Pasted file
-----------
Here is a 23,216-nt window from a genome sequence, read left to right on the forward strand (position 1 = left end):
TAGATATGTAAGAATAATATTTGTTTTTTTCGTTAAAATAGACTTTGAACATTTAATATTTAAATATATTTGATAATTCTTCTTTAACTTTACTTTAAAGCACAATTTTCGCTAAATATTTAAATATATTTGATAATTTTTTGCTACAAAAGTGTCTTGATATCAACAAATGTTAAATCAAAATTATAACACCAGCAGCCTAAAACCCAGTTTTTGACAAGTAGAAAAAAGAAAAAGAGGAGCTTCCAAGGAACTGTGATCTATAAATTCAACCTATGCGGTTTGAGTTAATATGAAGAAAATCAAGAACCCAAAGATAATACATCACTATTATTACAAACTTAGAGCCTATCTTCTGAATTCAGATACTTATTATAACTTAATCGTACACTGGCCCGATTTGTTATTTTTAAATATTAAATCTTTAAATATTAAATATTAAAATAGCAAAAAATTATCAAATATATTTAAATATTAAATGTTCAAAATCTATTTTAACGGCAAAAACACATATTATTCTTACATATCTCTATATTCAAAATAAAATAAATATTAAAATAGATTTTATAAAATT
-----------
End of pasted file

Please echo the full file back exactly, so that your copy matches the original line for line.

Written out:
Here is a 23,216-nt window from a genome sequence, read left to right on the forward strand (position 1 = left end):
TAGATATGTAAGAATAATATTTGTTTTTTTCGTTAAAATAGACTTTGAACATTTAATATTTAAATATATTTGATAATTCTTCTTTAACTTTACTTTAAAGCACAATTTTCGCTAAATATTTAAATATATTTGATAATTTTTTGCTACAAAAGTGTCTTGATATCAACAAATGTTAAATCAAAATTATAACACCAGCAGCCTAAAACCCAGTTTTTGACAAGTAGAAAAAAGAAAAAGAGGAGCTTCCAAGGAACTGTGATCTATAAATTCAACCTATGCGGTTTGAGTTAATATGAAGAAAATCAAGAACCCAAAGATAATACATCACTATTATTACAAACTTAGAGCCTATCTTCTGAATTCAGATACTTATTATAACTTAATCGTACACTGGCCCGATTTGTTATTTTTAAATATTAAATCTTTAAATATTAAATATTAAAATAGCAAAAAATTATCAAATATATTTAAATATTAAATGTTCAAAATCTATTTTAACGGCAAAAACACATATTATTCTTACATATCTCTATATTCAAAATAAAATAAATATTAAAATAGATTTTATAAAATT